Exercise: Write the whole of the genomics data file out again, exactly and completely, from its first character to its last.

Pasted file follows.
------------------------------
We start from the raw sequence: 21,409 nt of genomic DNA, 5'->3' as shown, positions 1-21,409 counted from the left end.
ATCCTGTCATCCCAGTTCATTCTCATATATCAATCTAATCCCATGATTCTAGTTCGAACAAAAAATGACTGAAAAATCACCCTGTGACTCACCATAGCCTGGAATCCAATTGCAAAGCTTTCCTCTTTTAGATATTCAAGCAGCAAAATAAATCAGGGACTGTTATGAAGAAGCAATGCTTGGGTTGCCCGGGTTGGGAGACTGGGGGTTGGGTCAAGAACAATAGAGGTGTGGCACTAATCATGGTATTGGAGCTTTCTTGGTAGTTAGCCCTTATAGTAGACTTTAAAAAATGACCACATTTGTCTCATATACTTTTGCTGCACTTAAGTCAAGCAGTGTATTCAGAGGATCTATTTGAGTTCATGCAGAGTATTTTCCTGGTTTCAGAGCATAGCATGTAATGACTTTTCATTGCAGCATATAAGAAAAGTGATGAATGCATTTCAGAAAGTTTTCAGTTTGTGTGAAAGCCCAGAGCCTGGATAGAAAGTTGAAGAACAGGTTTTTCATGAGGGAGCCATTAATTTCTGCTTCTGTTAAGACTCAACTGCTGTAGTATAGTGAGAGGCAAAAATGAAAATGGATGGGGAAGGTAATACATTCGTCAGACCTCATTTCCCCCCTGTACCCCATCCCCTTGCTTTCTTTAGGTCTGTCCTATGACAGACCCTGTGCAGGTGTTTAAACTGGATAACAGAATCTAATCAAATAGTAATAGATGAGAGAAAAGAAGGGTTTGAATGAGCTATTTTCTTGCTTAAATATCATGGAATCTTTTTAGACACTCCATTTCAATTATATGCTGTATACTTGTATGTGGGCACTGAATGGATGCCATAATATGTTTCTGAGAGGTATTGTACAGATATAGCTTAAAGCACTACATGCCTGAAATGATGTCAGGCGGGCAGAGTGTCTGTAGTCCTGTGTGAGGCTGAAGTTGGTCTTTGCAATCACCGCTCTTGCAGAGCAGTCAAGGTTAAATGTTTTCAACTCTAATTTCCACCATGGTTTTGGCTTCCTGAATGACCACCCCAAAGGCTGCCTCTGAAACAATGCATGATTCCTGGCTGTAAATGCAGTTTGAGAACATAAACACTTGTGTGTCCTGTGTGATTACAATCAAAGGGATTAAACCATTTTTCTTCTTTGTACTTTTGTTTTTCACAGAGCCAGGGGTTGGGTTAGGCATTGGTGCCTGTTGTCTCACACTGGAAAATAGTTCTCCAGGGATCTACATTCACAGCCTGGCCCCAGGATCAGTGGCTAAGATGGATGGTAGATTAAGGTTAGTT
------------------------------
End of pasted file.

We start from the raw sequence: 21,409 nt of genomic DNA, 5'->3' as shown, positions 1-21,409 counted from the left end.
ATCCTGTCATCCCAGTTCATTCTCATATATCAATCTAATCCCATGATTCTAGTTCGAACAAAAAATGACTGAAAAATCACCCTGTGACTCACCATAGCCTGGAATCCAATTGCAAAGCTTTCCTCTTTTAGATATTCAAGCAGCAAAATAAATCAGGGACTGTTATGAAGAAGCAATGCTTGGGTTGCCCGGGTTGGGAGACTGGGGGTTGGGTCAAGAACAATAGAGGTGTGGCACTAATCATGGTATTGGAGCTTTCTTGGTAGTTAGCCCTTATAGTAGACTTTAAAAAATGACCACATTTGTCTCATATACTTTTGCTGCACTTAAGTCAAGCAGTGTATTCAGAGGATCTATTTGAGTTCATGCAGAGTATTTTCCTGGTTTCAGAGCATAGCATGTAATGACTTTTCATTGCAGCATATAAGAAAAGTGATGAATGCATTTCAGAAAGTTTTCAGTTTGTGTGAAAGCCCAGAGCCTGGATAGAAAGTTGAAGAACAGGTTTTTCATGAGGGAGCCATTAATTTCTGCTTCTGTTAAGACTCAACTGCTGTAGTATAGTGAGAGGCAAAAATGAAAATGGATGGGGAAGGTAATACATTCGTCAGACCTCATTTCCCCCCTGTACCCCATCCCCTTGCTTTCTTTAGGTCTGTCCTATGACAGACCCTGTGCAGGTGTTTAAACTGGATAACAGAATCTAATCAAATAGTAATAGATGAGAGAAAAGAAGGGTTTGAATGAGCTATTTTCTTGCTTAAATATCATGGAATCTTTTTAGACACTCCATTTCAATTATATGCTGTATACTTGTATGTGGGCACTGAATGGATGCCATAATATGTTTCTGAGAGGTATTGTACAGATATAGCTTAAAGCACTACATGCCTGAAATGATGTCAGGCGGGCAGAGTGTCTGTAGTCCTGTGTGAGGCTGAAGTTGGTCTTTGCAATCACCGCTCTTGCAGAGCAGTCAAGGTTAAATGTTTTCAACTCTAATTTCCACCATGGTTTTGGCTTCCTGAATGACCACCCCAAAGGCTGCCTCTGAAACAATGCATGATTCCTGGCTGTAAATGCAGTTTGAGAACATAAACACTTGTGTGTCCTGTGTGATTACAATCAAAGGGATTAAACCATTTTTCTTCTTTGTACTTTTGTTTTTCACAGAGCCAGGGGTTGGGTTAGGCATTGGTGCCTGTTGTCTCACACTGGAAAATAGTTCTCCAGGGATCTACATTCACAGCCTGGCCCCAGGATCAGTGGCTAAGATGGATGGTAGATTAAGGTTAGTT